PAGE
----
Weekend Project: Framing Mementoes

Back in May, my wife and I spent three weeks in England, visiting London, Brighton, Cornwall and Bath before going back to London for a couple of days. And, as travellers tend to do, we brought back a bunch of mementos. Some of them went to family and some of them were ready to use as soon as we got them out of our suitcases.

But some of them needed some … er … extra preparation. They were sitting loose around the house, and needed to be organized somehow.

Also sitting around the house were some framed prints that I bought at Ikea during my bachelorhood. The prints themselves were scenes of Paris — nice enough, but with zero sentimental value. When I moved in with my then-girlfriend, the prints first went up in the spare bedroom, I think, and then in the guest bathroom.

So, while the prints really didn’t mean much, I figured why not repurpose the frames to house some of our mementos? We had enough photos, prints and programs from an excursion to Emirates Stadium (home of Arsenal FC) to fill them both up. And this weekend, I finally had the time and the motivation to get it done.

The Ikea frames in question, prior to repurposing.
The Ikea frames in question, prior to repurposing.

So the first step was to measure the prints to know what I was dealing with. I was planning on dealing with both frames in one afternoon, but with weekly errands to run and an underestimation of exactly how much time it would take, I only wound up dealing with the bigger one.

Turns out the big frame was 19.5 inches wide by 27.5 inches high, big enough for two 8×12″ photo prints, a program, a 5×7″ photo (signed by Arsenal legend Charlie George) and some commemorative coins, all from our tour of the Emirates.

The next step was cutting a piece of foam core to fit the frame. I wanted to use foam core — which is basically foam in between two thick pieces of paper — because it’s sturdy and it would allow me to mount the program flush with the rest of the items in the frame.

The tools of the cutting trade.
The foam core, cut to size.

Now, it was time to do the math. I figured this would be the most frustrating part — and I was right. I wanted to make sure there was an inch of border space around the edge. I divided the remaining space into quadrants, with 1.5 inches in between. The 8×12″ prints fit perfectly; the other items needed a little bit of finagling to get centred in the space, especially the program, which was an odd size (9 7/16″ by 6 11/16″).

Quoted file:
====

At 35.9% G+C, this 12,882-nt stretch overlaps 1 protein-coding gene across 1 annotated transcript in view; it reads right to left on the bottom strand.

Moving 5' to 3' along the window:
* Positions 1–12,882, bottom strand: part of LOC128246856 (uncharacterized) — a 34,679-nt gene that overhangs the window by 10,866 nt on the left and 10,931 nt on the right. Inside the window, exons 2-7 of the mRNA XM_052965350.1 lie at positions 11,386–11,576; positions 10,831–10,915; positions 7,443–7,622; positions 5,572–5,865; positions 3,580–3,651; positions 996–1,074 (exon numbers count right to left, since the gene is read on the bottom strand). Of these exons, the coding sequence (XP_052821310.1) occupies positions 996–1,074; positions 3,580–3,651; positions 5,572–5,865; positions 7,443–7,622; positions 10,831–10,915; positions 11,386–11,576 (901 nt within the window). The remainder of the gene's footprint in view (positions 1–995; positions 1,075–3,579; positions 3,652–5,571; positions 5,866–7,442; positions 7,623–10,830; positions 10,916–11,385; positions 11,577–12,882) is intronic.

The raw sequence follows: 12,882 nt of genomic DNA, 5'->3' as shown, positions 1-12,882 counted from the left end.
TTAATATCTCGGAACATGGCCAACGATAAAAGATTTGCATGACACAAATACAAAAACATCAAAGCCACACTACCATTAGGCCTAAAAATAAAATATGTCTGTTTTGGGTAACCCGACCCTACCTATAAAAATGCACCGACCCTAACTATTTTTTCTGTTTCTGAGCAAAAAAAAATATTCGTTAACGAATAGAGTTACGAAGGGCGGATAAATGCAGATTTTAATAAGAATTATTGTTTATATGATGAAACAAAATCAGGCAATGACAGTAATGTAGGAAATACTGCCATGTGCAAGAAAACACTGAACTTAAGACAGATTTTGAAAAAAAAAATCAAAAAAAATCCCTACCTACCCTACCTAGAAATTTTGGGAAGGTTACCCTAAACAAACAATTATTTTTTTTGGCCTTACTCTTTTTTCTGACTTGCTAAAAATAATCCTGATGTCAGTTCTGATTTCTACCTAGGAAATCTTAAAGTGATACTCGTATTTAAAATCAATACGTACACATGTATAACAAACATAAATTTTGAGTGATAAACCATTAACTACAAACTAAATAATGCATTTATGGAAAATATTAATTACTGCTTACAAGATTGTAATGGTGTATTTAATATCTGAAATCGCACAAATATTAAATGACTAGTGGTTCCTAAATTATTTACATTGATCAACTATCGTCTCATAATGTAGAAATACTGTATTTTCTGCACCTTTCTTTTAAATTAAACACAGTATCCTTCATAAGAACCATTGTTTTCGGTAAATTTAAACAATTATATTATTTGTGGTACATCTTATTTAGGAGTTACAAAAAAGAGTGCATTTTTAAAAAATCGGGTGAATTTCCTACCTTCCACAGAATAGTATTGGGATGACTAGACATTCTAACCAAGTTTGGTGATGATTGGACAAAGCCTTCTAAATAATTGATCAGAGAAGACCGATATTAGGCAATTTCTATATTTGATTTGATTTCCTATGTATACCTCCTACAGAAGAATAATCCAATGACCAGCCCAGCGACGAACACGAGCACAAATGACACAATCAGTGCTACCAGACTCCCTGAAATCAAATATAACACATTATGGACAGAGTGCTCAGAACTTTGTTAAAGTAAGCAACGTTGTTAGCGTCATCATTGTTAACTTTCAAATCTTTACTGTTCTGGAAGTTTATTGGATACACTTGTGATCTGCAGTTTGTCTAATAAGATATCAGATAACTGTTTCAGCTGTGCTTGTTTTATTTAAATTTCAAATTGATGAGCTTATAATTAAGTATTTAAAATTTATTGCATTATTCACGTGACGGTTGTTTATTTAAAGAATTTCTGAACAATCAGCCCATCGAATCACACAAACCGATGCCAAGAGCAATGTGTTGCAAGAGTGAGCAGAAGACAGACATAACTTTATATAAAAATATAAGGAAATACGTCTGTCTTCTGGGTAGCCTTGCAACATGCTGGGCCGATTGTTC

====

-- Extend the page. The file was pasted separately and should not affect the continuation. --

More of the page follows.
Who says you’ll never need those math skills again after you graduate?

Once I figured out the measurements, it was time to transfer them onto the foam core. Pencil worked perfectly, as long as I used a light hand; I was able to erase it later and make a nice clean presentation.

Next up was cutting out a hole in which to mount the program. It was a tight fit, but it had to be to hold the program in place. Then I glued the prints in place using a spray adhesive, which worked pretty much perfectly. But be careful with the spray adhesive — it’s very sticky, and even the lightest contact will stick things together. One of the 8×12″ prints has a smudge on the corner thanks to not being quite careful enough.

Like I said, powerful stuff.

The last sticky wicket was the coins. It occurred to me a bit late into the process that the coins wouldn’t be very flush with everything else if I just glued them to the surface of the foam core. So I positioned them, traced around them, and cut through the top layer of paper in the foam core. This allowed me to push the coins and sink them into the foam core a little bit. It wasn’t perfect, but it worked. And contact cement was holding them in place (although maybe just barely).

The improvised solution for the coins.

After flipping the foam core upside down to place it into the frame, which was only slightly stomach-churning, I popped the program into its spot and put the backing on the frame. Done!

The finished product.

Looking back on it with a critical eye, there are things I would do differently, but on balance, I think it looks pretty good. We haven’t figured out where we’re going to hang it yet, but I think it’ll look pretty good wherever it goes.

Have you ever done a framing project like this? How did it go? Any tips on what I could have done differently? Let me know in the comments below.


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